If any of you readers in the UK want to hang out or something, shoot me a message and I’ll let you know more details about my schedule.
That’s about it for important notices! Below is the usual list of articles I worked on this month:
The Witch of Tata (タタの魔法使い) by U Pa is one of the most interesting isekai light novels I’ve ever read. I’ve mentioned it before as one of the better examples of its genre, but I want to go into more detail about what makes these books so interesting now that the second volume has hit Japanese bookstores.
It is pretty interesting to see how Comiket has been mythologised, both inside and outside Japan. Just like Akihabara, the electric town, Comiket has become a symbol for the Otaku Lifestyle. Every year, hundreds of thousands of anime fans from around the world gather at Tokyo Big Sight to get a taste of this time-honored otaku tradition.
Many come away disappointed.
SPOILERS FOR THE ENTIRE KINGDOM HEARTS SERIES LOL
I think about privilege a lot. It’s something that I suspect a lot of children of immigrant parents have to think about, especially when they grow up listening to stories of their family’s poverty. “We worked so hard so that you could live well!” my mother has often told me. “Appreciate the sacrifices we made for you!”
As a result of these constant reminders, I’ve never doubted for a moment that I’m privileged for growing up in Australia. But it has been a lot harder for me to figure out exactly how my privilege affects my life, besides an abstract notion of “having more food and money”. The thing about privilege is that its hand is mostly invisible, and so even if we can detect some of the benefits, we often don’t notice how it seeps into our very way of thinking.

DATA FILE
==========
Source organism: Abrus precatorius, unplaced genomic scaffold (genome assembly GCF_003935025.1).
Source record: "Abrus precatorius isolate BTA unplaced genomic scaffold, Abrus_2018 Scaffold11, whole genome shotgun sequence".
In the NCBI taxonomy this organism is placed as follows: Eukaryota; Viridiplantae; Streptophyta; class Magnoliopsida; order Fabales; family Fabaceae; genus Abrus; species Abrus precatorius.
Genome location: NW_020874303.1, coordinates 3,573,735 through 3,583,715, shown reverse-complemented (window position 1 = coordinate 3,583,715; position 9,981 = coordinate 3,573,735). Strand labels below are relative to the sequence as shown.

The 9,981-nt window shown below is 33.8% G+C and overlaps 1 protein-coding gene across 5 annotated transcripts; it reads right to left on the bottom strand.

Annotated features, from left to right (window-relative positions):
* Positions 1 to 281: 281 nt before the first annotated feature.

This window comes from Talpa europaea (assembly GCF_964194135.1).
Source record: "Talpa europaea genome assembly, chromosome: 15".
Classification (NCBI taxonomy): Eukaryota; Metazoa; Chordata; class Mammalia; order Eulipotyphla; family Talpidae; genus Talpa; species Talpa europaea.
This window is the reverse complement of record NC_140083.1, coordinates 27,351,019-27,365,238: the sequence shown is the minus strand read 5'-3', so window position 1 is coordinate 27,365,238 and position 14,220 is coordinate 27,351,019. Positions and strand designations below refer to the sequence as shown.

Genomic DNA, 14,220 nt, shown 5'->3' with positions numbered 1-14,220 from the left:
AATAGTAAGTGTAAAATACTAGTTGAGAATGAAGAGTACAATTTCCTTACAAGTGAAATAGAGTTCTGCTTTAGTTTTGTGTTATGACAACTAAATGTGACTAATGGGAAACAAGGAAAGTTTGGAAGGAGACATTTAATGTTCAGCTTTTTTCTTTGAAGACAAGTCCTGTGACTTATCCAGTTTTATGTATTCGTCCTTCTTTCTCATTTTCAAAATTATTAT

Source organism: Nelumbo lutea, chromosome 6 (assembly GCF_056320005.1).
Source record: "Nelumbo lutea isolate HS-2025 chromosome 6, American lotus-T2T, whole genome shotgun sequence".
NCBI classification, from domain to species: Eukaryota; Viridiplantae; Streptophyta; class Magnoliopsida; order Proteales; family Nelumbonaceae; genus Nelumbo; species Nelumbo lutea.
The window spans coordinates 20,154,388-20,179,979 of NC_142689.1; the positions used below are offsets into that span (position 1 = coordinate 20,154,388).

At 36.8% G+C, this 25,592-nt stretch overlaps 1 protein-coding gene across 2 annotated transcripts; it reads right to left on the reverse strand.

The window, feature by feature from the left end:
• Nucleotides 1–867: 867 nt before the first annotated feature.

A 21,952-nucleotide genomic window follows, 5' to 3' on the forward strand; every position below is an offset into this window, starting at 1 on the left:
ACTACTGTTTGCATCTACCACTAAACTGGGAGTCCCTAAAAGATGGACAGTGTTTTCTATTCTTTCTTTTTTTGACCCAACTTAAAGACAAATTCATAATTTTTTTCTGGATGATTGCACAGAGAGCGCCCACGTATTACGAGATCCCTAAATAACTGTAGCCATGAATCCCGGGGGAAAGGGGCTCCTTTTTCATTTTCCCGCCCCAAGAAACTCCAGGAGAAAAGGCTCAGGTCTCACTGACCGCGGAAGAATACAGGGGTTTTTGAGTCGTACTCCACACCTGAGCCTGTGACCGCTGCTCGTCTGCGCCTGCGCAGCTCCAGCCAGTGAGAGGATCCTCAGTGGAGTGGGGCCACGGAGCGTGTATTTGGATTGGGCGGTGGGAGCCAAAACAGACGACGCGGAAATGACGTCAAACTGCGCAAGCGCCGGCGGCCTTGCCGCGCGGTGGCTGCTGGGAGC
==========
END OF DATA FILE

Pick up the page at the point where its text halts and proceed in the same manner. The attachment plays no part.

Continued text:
These days, I think of privilege like this: it’s a cushion that gives you less things to take individual responsibility for. Like how “male privilege” insulates men from having to think about protecting themselves from sexual harassment in public places, or how “white privilege” stops white people from having to worry about being arrested when they haven’t committed a crime, the privilege of growing up in a developed nation absolves us from making decisions about our health, education and finances that we’d struggle to navigate if left to our own devices. We benefit from society’s collective knowledge, even when we understand very little of it.
The worst thing a privileged person can do is pretend that the invisible cushion is the result of their own handiwork.
That’s what I think about when I read How a Realist Hero Rebuilt the Kingdom. It’s the kind of story you’ve probably seen before, about a person from the modern world going back in time or into a fantasy world and advancing their societies using modern knowledge. Somehow, this average shmuck has all the specialist knowledge and administrative expertise to enact sweeping social and economic reforms to immediate success. We all know that things aren’t so simple, but it’s a thought experiment we like to entertain because a part of us thinks that we’re cleverer than the people of long ago.